Medications Presentation Info Sheet



  • State law requires that a doctor get informed from consent from the patient to medicate a person - unless there is an emergency. Informed consent means that the doctor must talk with the patient in plain language about the medication choices the person has, and after considering benefits, risks and alternatives, the individual to consents (agrees) or refuses (declines) the recommended medication.
  • Patients cannot be punished because they exercise the right to refuse medication.
  • If a doctor believes it is necessary to force a person who is in a hospital to take medication to treat a psychiatric disability without the person’s consent, the doctor must follow procedures that protect the person’s rights.

    • → If the person’s condition is getting much worse, there may be an internal hearing in the hospital where the person can have an advocate present. These hearings can only authorize involuntary medication for 30 days. The person can appeal that decision to the Probate Court.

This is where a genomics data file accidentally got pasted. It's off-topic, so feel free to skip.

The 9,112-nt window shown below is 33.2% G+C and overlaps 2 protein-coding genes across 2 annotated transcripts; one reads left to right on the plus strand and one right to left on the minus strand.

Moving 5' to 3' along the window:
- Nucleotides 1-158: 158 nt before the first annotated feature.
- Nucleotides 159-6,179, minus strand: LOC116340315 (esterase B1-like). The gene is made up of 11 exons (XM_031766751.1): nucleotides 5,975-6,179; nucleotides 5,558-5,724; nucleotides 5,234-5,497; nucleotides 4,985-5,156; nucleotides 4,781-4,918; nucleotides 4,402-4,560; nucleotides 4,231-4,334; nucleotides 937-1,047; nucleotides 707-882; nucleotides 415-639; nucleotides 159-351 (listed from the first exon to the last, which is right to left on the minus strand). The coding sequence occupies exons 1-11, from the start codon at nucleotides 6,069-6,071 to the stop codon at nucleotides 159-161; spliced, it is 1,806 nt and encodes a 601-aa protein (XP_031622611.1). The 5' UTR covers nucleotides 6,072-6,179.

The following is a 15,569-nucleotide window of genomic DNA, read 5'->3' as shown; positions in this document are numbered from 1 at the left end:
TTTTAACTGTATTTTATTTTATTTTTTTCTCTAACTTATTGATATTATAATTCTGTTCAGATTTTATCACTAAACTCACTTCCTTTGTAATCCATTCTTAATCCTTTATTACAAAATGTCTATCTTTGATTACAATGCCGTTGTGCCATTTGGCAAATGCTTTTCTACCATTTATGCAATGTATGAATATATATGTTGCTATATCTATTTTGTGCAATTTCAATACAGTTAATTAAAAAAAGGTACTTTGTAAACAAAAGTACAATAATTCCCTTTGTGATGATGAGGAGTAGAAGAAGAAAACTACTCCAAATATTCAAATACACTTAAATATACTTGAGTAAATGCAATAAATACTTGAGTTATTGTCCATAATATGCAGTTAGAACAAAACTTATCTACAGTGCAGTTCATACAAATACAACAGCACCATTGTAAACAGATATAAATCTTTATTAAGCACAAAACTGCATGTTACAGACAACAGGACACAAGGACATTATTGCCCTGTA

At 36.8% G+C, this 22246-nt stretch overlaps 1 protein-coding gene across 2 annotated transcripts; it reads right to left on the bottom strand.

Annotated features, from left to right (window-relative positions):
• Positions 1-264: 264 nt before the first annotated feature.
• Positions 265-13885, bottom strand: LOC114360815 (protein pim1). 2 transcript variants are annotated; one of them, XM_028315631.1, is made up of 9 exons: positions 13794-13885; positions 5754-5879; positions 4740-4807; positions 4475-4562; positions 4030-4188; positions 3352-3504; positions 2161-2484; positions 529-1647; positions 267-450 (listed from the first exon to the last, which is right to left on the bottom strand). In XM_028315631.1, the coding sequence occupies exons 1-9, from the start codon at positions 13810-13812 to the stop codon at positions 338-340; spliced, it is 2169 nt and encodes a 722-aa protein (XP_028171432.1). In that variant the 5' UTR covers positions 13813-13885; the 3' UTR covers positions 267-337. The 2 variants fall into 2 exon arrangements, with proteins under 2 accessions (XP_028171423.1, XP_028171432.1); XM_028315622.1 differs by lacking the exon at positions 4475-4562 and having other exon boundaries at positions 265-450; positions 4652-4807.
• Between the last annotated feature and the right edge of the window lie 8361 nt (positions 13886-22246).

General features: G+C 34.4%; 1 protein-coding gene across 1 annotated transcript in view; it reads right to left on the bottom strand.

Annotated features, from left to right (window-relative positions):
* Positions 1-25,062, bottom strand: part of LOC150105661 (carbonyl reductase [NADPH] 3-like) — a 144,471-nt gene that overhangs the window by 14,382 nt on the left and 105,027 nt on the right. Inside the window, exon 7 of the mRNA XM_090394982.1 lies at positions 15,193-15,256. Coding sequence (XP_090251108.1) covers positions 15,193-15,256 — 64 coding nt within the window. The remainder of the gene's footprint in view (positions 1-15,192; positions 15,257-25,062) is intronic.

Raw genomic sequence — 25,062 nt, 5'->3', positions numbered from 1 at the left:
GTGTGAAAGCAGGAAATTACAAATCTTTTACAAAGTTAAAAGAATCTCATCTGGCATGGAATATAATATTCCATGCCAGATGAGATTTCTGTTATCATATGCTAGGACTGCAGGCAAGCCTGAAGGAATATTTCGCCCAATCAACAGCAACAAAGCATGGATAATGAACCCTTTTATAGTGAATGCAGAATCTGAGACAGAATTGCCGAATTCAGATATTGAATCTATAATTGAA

• → There may be a hearing at the Probate Court where an attorney will be appointed to represent the patient.

  • If a conservator is appointed by the Probate Court to make medication decisions for a person, the conservator must meet with the person and the doctor before making a decision. This authority is good for 120 days (as long as the person is continuously hospitalized) and it may be renewed for an additional 120 days.
  • State law does not permit mental health facilities or agencies to force a person residing in the community to take unwanted medication. However, a person within the authority of the criminal justice system (probation/parole) can be required to comply with treatment.

For more information about the law regarding medications, or help from a legal advocate

call Connecticut Legal Rights Project


TTY 860-262-5066

Or write

P.O. Box 351 Silver Street, Middletown, CT 06457